Scotland’s Ashers Bakery has received a backlash of emails, after it has repeatedly been mistaken for the Belfast bakery involved in the ‘gay cake’ row.The Nairn-based bakery near Inverness, told British Baker that since Ashers Bakery in Belfast refused to bake a cake for a gay man, it has received ‘hundreds’ of emails either criticising or supporting the case.The two bakeries are not related to each other, but simply share the same name.George Asher, joint managing director of the Scottish bakery, said: “They have obviously googled Ashers Bakery and we are the first business to come up.“We just tell them that they have got the wrong bakery and redirect them to Ashers in Belfast.”While the business has not seen any sales boost off the back of the accidental publicity, George assumes it must have seen a spike in traffic on the website.The legal battle disputes the decision of Ashers Bakery, Belfast, to turn down an order for a cake with an image of Sesame Street puppets Bert and Ernie below the motto Support Gay Marriage. Christian charity the Christian Institute is backing Ashers in the case, which it said proved the need for the law to reasonably accommodate family-run businesses with firmly held beliefs.The cake, ordered to celebrate International Day against Homophobia and Transphobia on17 May 2014, was supplied by another bakery. The bakery involved was found guilty of discrimination towards the gay man today. Ashers Bakery of Nairn won Scottish Baker of the Year for 2014, and gave a talk at the Scottish Bakers conference this year. Below: The Belfast based Ashers Bakery involved in the gay cake row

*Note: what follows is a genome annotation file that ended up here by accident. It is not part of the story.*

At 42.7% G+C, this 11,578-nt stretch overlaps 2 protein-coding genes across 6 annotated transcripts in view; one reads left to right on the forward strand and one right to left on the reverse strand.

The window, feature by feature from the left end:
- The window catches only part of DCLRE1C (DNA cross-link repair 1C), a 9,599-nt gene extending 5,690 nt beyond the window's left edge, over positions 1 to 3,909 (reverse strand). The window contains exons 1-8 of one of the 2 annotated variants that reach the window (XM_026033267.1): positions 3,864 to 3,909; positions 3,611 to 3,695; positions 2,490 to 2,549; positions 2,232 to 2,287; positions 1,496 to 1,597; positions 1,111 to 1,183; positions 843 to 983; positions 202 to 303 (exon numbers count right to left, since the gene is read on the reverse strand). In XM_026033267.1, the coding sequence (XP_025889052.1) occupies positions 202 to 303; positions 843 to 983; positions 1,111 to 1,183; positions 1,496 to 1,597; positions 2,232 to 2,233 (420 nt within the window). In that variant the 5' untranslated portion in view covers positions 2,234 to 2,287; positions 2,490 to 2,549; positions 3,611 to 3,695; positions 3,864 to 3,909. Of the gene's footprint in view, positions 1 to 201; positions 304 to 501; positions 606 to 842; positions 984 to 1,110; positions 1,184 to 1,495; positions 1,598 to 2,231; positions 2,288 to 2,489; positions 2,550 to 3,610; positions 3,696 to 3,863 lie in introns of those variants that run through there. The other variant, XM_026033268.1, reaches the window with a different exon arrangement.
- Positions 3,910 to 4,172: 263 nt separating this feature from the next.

Attendees of LOCKN’, and anyone who live streamed the festival sets, would probably all agree that My Morning Jacket was the weekend’s highlight – if not, the highlight of 2016. As far as having the most professionally executed, mind-blowingly awesome, and enormously strong set, MMJ’s 18-song set was filled with musical highs and strides of pure excellence, leaving those fortunate enough to experience it totally jaw-dropped in amazement.The band hit all their fan-favorited hits, including “Off The Record”, “I’m Amazed”, “Touch Me I’m Going To Scream Pt. 2”, and “One Big Holiday”, also introducing the debuts of two new covers that had audience members singing harmoniously in the evening’s chills. Burt Bacharach’s “What The World Needs Now Is Love” provided an intense reminder to the lucky festival-goers that reality beyond the farm is in need of some serious love. After mixing in covers of Prince’s “Purple Rain”, frontman Jim James‘ solo track “State of the Art (AEIOU)”, and Bob Marley‘s “Could You Be Loved”, MMJ shot right into another cover debut of David Bowie‘s “Rebel Rebel”.The band, tying together the knots of past, present, living, and dead, delivered the type of experience that will be remembered for decades to come. A perfect way to close out Saturday’s main stage, My Morning Jacket just gained a whole new following.You can listen to the full set below, thanks to taper opsopcopolis:Enjoy these glorious fan-shot videos, courtesy of the glorious waves of YouTube:Full Set(courtesy of YouTube user GratefuLSD25 .5)What The World Needs Now – Burt BacharachPurple Rain – PrinceState of The Art (AEIOU) – Jim JamesRebel Rebel – David Bowie
Last year, The Motet turned heads with a funk fueled celebration for their first-ever headlining performance at Red Rocks Amphitheatre in Morrison, CO. After recruiting Vulfpeck and Medeski Martin & Wood in the summer of 2016, the funk band will return to Red Rocks once more for a headlining performance in 2017! On June 2nd, The Motet will hit the stage following supporting performances from Jurassic 5 and The California Honeydrops.Sounds like a great triple billing to us! You can find more information about these shows on the band’s website.